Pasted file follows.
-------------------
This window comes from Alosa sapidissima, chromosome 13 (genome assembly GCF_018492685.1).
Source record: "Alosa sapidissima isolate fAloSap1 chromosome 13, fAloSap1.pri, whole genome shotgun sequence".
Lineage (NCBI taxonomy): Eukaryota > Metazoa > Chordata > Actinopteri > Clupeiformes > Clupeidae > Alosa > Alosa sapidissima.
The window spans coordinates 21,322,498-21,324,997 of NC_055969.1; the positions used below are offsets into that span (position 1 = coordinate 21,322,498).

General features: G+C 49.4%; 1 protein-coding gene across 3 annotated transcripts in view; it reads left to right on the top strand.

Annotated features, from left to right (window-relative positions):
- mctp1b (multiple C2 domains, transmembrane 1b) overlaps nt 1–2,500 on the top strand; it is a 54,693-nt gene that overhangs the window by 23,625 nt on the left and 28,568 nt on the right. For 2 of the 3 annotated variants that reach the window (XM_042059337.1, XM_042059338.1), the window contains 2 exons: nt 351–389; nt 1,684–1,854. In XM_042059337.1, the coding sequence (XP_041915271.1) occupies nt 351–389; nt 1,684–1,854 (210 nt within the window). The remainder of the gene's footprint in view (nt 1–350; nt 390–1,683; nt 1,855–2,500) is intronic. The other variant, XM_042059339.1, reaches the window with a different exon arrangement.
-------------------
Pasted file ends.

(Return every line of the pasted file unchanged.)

This window comes from Alosa sapidissima, chromosome 13 (genome assembly GCF_018492685.1).
Source record: "Alosa sapidissima isolate fAloSap1 chromosome 13, fAloSap1.pri, whole genome shotgun sequence".
Lineage (NCBI taxonomy): Eukaryota > Metazoa > Chordata > Actinopteri > Clupeiformes > Clupeidae > Alosa > Alosa sapidissima.
The window spans coordinates 21,322,498-21,324,997 of NC_055969.1; the positions used below are offsets into that span (position 1 = coordinate 21,322,498).

General features: G+C 49.4%; 1 protein-coding gene across 3 annotated transcripts in view; it reads left to right on the top strand.

Annotated features, from left to right (window-relative positions):
- mctp1b (multiple C2 domains, transmembrane 1b) overlaps nt 1–2,500 on the top strand; it is a 54,693-nt gene that overhangs the window by 23,625 nt on the left and 28,568 nt on the right. For 2 of the 3 annotated variants that reach the window (XM_042059337.1, XM_042059338.1), the window contains 2 exons: nt 351–389; nt 1,684–1,854. In XM_042059337.1, the coding sequence (XP_041915271.1) occupies nt 351–389; nt 1,684–1,854 (210 nt within the window). The remainder of the gene's footprint in view (nt 1–350; nt 390–1,683; nt 1,855–2,500) is intronic. The other variant, XM_042059339.1, reaches the window with a different exon arrangement.